alias rd="popd -n"

The mnemonic for bd is to go ‘back a directory’. The rd alias ‘removes a directory’; it takes the top directory off the stack without switching to it. This is sometimes useful when I end up deleting a directory on the stack, because then ‘bd’ will complain with an error if I try to move back to it.

The command dirs will show you the stack, starting with the current directory on the left. Once you get used to it, I think this is a useful way of moving around directories.

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Easy Documentation for Git, MySQL, PHP, et cetera

This is what I do on my box to quickly find documentation, which you guys may find helpful.  Especially those of you on Linux—although you could do this on Windows too.

Most package managers make available ‘-doc’ packages, like php-doc, mysql-doc, and so on.  Install these for all the major software you use.

Next, install ‘screen’.

Now put this is your Bash config:

# Displays various types of documentation.

function doc() {
    case "$1" in
        screen -t 'LLVM Documentation' w3m /usr/share/doc/llvm-doc/html/index.html ;;
        screen -t 'Erlang Documentation' firefox /usr/share/doc/erlang-doc-html/html/doc/index.html ;;
        screen -t 'Python Documentation' w3m /usr/share/doc/python3-doc/html/index.html ;;
        screen -t 'PHP Documentation' w3m /usr/share/doc/php-doc/html/index.html ;;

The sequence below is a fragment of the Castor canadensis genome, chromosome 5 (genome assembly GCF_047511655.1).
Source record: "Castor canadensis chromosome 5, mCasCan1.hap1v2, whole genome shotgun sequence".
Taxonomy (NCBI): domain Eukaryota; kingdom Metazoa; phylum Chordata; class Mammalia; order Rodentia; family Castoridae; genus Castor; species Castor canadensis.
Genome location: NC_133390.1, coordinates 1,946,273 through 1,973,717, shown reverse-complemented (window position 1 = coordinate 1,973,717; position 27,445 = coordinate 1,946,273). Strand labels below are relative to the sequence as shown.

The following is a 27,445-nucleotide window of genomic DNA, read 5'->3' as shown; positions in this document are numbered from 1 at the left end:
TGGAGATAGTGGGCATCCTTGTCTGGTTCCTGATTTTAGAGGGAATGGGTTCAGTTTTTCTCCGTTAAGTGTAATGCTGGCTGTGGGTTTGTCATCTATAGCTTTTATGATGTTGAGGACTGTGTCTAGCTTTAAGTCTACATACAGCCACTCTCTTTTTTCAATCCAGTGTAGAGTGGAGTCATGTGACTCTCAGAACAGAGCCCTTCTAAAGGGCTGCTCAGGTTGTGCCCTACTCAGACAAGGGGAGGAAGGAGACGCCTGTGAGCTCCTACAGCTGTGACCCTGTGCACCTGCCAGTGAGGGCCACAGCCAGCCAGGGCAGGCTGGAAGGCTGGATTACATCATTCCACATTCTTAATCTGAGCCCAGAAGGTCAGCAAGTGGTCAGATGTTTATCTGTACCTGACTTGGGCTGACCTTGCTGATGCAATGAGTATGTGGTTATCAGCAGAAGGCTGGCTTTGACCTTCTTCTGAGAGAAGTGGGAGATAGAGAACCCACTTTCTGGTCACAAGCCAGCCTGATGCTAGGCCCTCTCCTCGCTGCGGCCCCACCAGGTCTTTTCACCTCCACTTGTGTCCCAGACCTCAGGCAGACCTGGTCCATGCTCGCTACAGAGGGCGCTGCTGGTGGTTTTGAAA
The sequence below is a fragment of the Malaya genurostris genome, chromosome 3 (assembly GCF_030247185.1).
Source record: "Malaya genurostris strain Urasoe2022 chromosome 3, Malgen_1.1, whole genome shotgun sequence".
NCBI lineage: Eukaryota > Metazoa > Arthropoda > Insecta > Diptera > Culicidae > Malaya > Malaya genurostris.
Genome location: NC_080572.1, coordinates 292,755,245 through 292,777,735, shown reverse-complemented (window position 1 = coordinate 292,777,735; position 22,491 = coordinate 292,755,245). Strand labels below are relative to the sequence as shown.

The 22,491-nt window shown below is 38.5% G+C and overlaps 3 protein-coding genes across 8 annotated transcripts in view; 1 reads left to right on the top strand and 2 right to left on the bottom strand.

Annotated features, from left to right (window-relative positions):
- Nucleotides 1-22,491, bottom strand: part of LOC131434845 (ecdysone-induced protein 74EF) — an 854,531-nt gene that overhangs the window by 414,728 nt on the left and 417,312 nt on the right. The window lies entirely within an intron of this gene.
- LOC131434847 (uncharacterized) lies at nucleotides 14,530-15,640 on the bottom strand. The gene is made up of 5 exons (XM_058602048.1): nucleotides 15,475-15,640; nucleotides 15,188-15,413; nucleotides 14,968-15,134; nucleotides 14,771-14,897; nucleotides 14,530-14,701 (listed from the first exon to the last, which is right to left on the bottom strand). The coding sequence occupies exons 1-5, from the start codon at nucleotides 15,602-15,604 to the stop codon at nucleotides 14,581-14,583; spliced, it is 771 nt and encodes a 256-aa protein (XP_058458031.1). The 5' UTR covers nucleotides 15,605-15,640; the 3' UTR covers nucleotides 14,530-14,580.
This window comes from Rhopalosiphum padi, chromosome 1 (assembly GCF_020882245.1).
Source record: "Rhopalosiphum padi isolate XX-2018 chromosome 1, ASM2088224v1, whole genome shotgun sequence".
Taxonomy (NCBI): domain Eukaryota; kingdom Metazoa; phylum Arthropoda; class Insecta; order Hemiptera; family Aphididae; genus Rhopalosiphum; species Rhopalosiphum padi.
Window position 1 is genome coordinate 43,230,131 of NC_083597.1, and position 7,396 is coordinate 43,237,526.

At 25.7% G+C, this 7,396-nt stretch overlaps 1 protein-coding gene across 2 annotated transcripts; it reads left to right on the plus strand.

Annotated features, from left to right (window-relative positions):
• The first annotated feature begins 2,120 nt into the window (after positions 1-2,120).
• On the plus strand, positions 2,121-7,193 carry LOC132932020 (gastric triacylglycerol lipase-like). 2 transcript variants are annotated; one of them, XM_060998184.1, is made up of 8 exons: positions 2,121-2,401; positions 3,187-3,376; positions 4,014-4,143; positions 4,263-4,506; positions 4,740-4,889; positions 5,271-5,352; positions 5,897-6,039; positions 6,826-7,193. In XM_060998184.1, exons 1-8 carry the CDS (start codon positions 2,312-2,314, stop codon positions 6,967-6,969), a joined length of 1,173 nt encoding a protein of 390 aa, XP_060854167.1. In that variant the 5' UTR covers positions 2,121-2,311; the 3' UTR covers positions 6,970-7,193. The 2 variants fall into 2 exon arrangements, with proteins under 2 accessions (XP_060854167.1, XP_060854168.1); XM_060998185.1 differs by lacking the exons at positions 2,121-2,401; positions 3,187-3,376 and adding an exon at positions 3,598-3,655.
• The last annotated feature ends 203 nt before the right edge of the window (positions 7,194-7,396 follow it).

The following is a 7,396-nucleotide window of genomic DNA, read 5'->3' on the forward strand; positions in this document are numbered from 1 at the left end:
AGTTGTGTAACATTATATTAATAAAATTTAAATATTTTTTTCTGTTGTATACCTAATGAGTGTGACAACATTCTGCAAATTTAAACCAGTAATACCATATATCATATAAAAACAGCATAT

firefox /usr/share/doc/ghc6-doc/index.html & ;;
        screen -t 'PostgreSQL Documentation' w3m /usr/share/doc/postgresql-doc-8.4/html/index.html ;;
        screen -t 'MySQL Documentation' w3m /usr/share/doc/mysql-doc-5.0/refman-5.0-en.html-chapter/index.html ;;
        screen -t 'Apache Documentation' w3m /usr/share/doc/apache2-doc/manual/index.html ;;
        screen -t 'J Documentation' w3m ~/Software/j602/help/index.htm ;;
        screen -t 'Lua Documentation' w3m /usr/share/doc/lua5.1-doc/doc/index.html ;;
        screen -t 'Git Documentation' w3m /usr/local/share/doc/git-doc/index.html ;;
        screen -t 'Lighttpd Documentation' w3m /usr/share/doc/lighttpd-doc/ ;;
        screen -t 'PLT Scheme Documentation' w3m /usr/share/plt/doc/index.html ;;
        screen -t 'Gambit Documentation' w3m /usr/share/doc/gambit-doc/html/index.html ;;
        screen -t 'TinTin++ Documentation' zless /usr/share/doc/tintin++/tintin19.txt.gz ;;
        screen -t 'SQLite Documentation' w3m /usr/share/doc/sqlite3-doc/index.html ;;
        screen -t 'Django Documentation' w3m /usr/share/doc/python-django-doc/html/index.html ;;
        screen -t 'SBCL Documentation' w3m /usr/share/doc/sbcl-doc/html/index.html ;;
        screen -t 'Boost Documentation' w3m /usr/share/doc/libboost-doc/HTML/index.htm ;;
        screen -t 'GNU Smalltalk Documentation' info Smalltalk  ;;
        screen -t 'Haskell 98 Tutorial' w3m /usr/share/doc/haskell98-tutorial/html/index.html ;;
        screen -t 'Haskell 98 Report' w3m /usr/share/doc/haskell98-report/html/index.html ;;
        firefox "/home/eric/Documents/Books/Programming/Java SDK/index.html" & ;;

Replace ‘w3m’ with the browser you want to use.  And make sure the paths are correct.  If you’re on a Debian-based box, that’s where those doc packages will end up.

Now whenever you’re at the terminal you can simply run stuff like

$ doc git
$ doc postgresql

to browse through the official docs.

For Git in particular you will have to build the HTML docs.  In the Git source directory:

$ make html
$ sudo make install-html

There ya go, easy way to look up docs quickly.